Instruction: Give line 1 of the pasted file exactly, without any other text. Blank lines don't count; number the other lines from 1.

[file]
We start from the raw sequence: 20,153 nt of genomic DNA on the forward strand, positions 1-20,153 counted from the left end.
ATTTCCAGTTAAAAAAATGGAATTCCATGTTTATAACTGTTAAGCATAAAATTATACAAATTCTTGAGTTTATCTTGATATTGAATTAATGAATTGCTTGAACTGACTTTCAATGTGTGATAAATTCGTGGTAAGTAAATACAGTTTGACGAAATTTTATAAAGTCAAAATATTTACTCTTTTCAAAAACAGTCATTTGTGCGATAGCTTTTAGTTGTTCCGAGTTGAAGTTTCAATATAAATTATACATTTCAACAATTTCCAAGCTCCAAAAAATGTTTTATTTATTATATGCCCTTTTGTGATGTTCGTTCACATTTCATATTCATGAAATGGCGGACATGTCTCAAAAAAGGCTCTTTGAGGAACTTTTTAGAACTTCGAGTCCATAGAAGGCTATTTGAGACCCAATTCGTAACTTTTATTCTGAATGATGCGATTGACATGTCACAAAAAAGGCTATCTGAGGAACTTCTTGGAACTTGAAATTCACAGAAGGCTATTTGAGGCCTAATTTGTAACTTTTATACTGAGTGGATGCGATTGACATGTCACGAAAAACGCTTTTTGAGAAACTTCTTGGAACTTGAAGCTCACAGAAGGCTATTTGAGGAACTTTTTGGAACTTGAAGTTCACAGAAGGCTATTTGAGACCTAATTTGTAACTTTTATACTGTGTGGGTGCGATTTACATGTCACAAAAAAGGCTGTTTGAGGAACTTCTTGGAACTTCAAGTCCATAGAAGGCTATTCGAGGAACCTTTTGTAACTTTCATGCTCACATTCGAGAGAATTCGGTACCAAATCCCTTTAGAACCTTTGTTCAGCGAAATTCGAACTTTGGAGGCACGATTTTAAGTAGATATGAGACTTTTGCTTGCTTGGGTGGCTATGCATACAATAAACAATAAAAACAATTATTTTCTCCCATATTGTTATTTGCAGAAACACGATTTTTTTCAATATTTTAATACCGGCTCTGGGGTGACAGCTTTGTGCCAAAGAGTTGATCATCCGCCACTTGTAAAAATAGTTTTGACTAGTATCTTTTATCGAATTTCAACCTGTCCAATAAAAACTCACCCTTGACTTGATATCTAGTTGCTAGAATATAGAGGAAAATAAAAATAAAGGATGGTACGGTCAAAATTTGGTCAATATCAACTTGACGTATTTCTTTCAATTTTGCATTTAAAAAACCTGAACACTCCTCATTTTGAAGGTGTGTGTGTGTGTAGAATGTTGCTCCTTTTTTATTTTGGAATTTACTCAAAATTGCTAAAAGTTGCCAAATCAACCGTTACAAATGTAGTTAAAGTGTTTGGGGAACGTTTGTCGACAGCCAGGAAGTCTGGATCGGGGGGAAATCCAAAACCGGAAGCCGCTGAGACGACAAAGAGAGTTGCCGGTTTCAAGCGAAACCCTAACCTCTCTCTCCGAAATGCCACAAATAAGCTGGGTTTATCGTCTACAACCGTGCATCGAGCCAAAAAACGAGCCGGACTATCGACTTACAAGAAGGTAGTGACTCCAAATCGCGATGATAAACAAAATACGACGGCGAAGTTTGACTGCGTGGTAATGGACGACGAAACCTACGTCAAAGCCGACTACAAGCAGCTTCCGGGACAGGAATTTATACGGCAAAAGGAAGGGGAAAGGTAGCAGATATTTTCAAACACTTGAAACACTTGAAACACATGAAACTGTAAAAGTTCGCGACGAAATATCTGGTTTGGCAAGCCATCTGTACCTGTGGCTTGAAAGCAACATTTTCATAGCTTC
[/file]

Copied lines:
We start from the raw sequence: 20,153 nt of genomic DNA on the forward strand, positions 1-20,153 counted from the left end.